With government debt at a record high, it has been rumoured for quite some time that capital gains tax rates would increase, as part of wider changes to taxation. But there was no mention of CGT in the Budget yesterday.
Some experts predicted that chancellor Rishi Sunak would raise the 20% rate to bring it more in line with income tax rates.
However, there was no change – at least not yet.
“As predicted, the big overhaul for CGT and IHT is yet to come,” said Camilla Bishop, head of private client at city law firm DMH Stallard.
There is now speculation that the government will announce an increase to capital gains tax at a later stage.
The government has already committed to publishing a number of tax-related consultations and calls for evidence at the end of March. Will this include CGT?
The government’s tax adviser last year recommended that CGT be overhauled with proposals that could see the number of people hit by the duty increase significantly.
Robert Pullen, partner Blick Rothenberg, said: “Big statements were made in the Budget, but it was notable for the silence on rumoured increased to capital gains tax and inheritance tax reform.
“Hardly any mention at all was made on these two taxes beyond freezing the respective exemption thresholds, with the inheritance tax threshold now remaining at £325,000 since April 2009.
“Whilst the chancellor backing down was almost inevitable following Lockdown number three, the rumours will not go away and all eyes will now be on a future Budget, possibly in the Autumn, for any increases as measures are taken to try to peg back the huge deficit.”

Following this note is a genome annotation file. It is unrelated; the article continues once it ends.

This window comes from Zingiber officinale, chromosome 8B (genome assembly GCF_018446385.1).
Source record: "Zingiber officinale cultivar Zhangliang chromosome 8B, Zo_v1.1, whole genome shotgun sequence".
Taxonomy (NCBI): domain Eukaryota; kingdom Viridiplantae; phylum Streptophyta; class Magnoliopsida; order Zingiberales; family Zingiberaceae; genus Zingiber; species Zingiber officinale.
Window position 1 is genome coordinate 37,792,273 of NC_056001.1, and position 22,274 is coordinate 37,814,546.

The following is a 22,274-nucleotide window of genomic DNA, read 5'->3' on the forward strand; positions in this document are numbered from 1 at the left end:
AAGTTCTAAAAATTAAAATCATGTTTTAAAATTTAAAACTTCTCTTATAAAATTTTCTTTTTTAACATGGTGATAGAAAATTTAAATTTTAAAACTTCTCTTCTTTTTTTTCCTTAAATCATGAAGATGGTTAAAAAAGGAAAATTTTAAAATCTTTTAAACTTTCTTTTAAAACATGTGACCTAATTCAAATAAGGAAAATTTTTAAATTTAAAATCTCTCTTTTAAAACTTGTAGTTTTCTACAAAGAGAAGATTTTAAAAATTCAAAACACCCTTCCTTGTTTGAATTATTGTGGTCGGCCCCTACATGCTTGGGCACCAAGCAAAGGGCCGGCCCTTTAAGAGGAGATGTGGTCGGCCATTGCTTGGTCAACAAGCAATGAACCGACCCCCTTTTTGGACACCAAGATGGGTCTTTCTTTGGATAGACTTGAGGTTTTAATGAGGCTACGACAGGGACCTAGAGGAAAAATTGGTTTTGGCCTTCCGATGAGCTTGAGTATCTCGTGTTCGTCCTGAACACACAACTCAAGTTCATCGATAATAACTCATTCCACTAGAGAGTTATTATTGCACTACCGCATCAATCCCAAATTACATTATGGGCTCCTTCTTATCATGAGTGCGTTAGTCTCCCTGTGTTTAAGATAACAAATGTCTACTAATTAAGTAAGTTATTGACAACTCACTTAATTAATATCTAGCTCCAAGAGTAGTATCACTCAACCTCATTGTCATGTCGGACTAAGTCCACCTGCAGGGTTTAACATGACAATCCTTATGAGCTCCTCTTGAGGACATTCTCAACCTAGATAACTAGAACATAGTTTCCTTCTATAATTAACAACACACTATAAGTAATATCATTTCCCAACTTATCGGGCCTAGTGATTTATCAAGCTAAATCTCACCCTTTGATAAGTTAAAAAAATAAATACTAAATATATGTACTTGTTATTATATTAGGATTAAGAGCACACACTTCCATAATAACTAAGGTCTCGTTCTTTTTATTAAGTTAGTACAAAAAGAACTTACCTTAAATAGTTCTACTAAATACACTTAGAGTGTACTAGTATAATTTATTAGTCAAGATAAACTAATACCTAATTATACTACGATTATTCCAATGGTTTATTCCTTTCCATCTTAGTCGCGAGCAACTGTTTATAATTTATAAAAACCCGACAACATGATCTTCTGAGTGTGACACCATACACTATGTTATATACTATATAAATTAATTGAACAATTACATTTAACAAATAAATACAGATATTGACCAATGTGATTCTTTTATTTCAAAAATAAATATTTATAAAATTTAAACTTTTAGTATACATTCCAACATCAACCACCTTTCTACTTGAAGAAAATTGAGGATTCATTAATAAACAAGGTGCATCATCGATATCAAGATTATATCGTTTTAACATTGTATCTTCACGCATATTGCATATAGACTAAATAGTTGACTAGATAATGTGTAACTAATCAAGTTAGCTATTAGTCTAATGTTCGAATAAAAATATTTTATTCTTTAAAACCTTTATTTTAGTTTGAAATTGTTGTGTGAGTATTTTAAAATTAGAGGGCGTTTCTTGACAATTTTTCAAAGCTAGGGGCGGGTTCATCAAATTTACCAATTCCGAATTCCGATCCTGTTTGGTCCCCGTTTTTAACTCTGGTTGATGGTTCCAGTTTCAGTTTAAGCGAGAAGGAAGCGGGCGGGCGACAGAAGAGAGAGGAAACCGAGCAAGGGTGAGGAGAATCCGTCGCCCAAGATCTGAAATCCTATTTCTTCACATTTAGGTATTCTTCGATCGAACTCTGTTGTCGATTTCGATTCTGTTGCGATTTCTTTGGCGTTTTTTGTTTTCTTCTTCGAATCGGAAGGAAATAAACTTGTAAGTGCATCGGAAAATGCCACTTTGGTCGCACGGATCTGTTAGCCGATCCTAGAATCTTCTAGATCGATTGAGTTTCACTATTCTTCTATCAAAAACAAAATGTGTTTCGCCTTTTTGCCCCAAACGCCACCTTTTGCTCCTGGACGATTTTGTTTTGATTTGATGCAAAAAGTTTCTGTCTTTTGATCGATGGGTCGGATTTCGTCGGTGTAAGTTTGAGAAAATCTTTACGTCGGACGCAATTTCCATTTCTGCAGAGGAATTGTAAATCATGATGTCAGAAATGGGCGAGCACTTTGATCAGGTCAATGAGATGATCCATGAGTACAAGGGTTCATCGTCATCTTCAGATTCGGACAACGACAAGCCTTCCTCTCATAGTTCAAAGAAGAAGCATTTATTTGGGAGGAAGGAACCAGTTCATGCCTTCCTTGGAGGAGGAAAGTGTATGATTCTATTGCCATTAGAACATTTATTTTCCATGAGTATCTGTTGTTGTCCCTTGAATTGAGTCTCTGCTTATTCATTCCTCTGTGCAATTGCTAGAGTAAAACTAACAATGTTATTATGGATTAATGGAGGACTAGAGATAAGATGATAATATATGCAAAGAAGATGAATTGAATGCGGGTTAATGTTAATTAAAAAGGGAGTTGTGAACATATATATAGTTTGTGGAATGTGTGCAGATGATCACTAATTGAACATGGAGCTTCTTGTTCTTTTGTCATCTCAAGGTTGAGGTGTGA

Last month, HMRC published its tax receipts data, which showed CGT receipts were the highest they had ever been. The CGT receipts for the tax year to date have totalled £10.4bn.
Michael Cook, national lettings MD at LRG, said: “The announcement regarding the CGT is great news for the property sector, especially for lettings agents and their landlords, as they play a key role in maintaining a strong and thriving private rented sector.
“The increase in CGT would have dramatically reduced the supply of rental properties, and could have prompted a large number of landlords selling up in order to beat any CGT deadlines and thereby ousting tenants from their homes.”
Neil Cobbold, chief sales officer at PayProp, added: “Despite strong rumours of it happening, an increase in CGT rates did not come to pass. But while landlords will breathe a sigh of relief today, they should remain prepared for CGT changes in the coming years.”